It’s been a long time coming but I finally checked Boyd Conservation Area off my list. I actually ended up visiting here with a boy, which was fun. Of course, that also means the photos are severely lacking.
We parked up at Rutherford Road, along the William Granger Greenway, and headed south along the Humber River in the Boyd Conservation Area proper.
Under the bridge here there is some neat artwork with the hashtag #KickStarttheArt. From what I can find, the project was started in 2015 but it doesn’t appear to have taken off. Too bad.
After following the William Granger, we took a left on to Pierre and Janet Berton Trail. This brought us to the centre of Boyd, with parking and picnic areas.
We kept left and took a set of stairs up to a single track trail. Then we continued to keep left and it brought us to what appeared to be someone’s property. We backtracked a little and ended up on an old bike track, or so it seemed. Then it vanished in to nothing and we ended up off-trailing a bit.
From on top of the hill we could see a maintenance area. From what I could remember of the map, there was a trail near there so we headed in that direction. Boyd is a small area and there was no chance of us getting lost for any amount of time, so no worries. Just adventure!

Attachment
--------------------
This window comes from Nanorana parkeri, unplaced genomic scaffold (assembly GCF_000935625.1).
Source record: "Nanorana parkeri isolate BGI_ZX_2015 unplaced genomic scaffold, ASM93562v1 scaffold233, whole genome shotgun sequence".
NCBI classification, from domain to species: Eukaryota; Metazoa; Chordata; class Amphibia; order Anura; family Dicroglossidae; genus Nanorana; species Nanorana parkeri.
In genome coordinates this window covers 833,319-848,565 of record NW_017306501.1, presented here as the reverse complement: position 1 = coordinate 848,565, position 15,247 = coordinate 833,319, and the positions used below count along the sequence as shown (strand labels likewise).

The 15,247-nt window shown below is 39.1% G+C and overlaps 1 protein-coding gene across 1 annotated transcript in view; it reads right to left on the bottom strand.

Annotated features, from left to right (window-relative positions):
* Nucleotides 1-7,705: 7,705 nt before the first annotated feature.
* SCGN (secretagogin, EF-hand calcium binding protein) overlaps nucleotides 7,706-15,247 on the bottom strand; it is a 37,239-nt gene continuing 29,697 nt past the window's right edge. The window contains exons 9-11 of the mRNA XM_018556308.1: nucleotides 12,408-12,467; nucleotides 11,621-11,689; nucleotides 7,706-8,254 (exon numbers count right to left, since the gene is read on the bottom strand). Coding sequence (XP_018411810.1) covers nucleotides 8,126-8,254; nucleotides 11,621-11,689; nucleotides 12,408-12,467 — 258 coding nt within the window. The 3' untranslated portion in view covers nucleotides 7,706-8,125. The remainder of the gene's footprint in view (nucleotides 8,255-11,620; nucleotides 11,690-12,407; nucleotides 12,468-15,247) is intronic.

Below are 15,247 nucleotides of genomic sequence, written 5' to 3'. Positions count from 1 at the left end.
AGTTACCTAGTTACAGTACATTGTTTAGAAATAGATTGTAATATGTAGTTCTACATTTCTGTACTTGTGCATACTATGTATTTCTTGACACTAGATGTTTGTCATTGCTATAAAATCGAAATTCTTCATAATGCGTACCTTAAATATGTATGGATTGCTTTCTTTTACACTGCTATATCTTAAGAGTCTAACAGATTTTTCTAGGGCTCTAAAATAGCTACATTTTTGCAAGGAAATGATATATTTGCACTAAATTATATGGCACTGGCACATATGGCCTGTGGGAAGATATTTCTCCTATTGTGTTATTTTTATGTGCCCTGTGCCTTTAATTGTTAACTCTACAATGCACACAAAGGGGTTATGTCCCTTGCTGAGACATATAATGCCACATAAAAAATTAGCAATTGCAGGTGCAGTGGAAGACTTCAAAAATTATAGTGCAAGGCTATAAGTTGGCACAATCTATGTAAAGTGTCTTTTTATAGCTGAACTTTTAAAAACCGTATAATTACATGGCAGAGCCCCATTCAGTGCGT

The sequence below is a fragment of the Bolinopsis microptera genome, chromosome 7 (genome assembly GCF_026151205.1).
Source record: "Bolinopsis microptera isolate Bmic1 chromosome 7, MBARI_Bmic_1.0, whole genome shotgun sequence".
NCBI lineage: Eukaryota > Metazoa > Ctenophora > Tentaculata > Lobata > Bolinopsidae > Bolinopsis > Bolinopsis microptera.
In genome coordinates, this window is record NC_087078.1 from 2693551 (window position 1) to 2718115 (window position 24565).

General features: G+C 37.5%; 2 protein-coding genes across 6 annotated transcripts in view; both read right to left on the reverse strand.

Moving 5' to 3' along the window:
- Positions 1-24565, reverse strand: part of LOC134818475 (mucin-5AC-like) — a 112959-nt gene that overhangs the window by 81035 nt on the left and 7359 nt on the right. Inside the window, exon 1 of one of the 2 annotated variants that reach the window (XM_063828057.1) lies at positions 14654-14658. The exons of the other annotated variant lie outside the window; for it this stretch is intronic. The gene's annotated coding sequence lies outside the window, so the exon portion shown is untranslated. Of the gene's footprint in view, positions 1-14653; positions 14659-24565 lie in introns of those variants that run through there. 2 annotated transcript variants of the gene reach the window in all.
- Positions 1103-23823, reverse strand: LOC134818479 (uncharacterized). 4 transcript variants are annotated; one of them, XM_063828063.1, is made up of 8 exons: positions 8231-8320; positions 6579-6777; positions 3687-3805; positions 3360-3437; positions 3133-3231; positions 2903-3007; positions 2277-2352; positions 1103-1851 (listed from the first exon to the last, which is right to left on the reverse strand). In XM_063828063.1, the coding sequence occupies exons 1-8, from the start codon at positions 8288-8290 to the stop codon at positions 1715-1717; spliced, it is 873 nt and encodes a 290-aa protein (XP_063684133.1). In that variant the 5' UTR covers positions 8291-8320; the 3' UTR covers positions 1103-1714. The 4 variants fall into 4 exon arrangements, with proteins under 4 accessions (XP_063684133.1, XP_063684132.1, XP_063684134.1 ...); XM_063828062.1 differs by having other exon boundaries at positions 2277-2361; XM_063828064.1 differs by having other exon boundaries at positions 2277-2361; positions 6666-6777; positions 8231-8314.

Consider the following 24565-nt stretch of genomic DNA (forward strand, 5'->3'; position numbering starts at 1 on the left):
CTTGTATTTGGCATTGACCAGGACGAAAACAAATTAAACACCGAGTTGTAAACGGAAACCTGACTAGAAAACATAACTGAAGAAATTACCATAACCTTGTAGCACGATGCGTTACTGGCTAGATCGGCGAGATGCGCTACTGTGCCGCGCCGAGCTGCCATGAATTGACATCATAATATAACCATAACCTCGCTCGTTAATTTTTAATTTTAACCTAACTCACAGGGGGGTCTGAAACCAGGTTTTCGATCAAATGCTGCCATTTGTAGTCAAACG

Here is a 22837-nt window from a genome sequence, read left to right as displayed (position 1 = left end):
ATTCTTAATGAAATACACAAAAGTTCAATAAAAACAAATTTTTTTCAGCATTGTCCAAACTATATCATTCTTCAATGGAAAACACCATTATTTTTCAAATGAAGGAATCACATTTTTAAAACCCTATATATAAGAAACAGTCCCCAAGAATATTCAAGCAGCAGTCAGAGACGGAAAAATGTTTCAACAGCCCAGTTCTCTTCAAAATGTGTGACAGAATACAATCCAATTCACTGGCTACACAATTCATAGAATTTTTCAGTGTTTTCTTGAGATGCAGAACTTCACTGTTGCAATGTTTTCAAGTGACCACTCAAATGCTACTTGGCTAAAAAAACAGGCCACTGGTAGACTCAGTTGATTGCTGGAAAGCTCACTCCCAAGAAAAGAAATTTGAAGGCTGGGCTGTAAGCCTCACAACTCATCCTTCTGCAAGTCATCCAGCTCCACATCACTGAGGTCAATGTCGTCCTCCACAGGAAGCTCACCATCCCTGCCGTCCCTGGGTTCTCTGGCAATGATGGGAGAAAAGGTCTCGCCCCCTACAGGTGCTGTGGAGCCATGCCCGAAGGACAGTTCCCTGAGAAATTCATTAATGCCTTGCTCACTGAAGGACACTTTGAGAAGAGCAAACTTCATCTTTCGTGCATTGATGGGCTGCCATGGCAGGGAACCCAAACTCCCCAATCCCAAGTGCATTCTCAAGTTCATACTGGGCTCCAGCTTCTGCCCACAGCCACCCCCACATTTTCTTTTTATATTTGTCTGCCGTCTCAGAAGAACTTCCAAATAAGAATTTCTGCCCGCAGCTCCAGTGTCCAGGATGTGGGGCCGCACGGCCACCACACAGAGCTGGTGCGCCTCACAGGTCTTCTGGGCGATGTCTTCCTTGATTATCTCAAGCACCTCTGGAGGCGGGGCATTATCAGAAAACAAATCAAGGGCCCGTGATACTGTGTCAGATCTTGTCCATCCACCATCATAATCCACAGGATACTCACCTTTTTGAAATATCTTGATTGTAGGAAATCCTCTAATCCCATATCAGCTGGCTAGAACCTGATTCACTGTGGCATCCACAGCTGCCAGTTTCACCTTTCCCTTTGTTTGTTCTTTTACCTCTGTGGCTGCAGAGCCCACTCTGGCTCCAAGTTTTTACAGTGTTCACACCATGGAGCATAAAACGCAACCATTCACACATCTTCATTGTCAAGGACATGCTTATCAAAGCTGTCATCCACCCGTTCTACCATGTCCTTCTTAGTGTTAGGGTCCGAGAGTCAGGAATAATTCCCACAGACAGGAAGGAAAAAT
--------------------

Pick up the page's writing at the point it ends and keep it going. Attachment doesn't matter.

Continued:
The trail did pass by the maintenance area. However, it was closed in the direction we chose to take. Instead of turning around like sane people, we decided (ok maybe I decided) to continue over the bridge. This really didn’t get us anywhere except to the intersection of Islington and Langstaff. Backtracking again, we were back at the bridge. But instead of going back over it, we veered left as always and followed some vague notion of a trail towards the edge of the Humber River.
This was a bad idea. This is why you’re told to stay on marked trails. Not that any trails were really “marked” in Boyd, but you get what I mean.
We ended up off-trail, yet again. Bush-wacking would be a more appropriate term. There are plenty of old game trails, so we followed them as they generally kept to the easier terrain. Generally. We were of course scrambling across a fairly steep and soft and muddy hillside. Climbing over and under fallen trees. I picked up burrs somewhere along the way.
Nevertheless, we skirted the southwestern corner and made our way back up to street levelly successfully – and straight in to someone’s backyard. A quick hop over an already broken fence brought us back to Boyd, thankfully. From there we followed the main roads through the area, and back to the proper trails that lead us in.
On the bright side, I can safely say this is definitely one of my top first dates.
132m elevation gain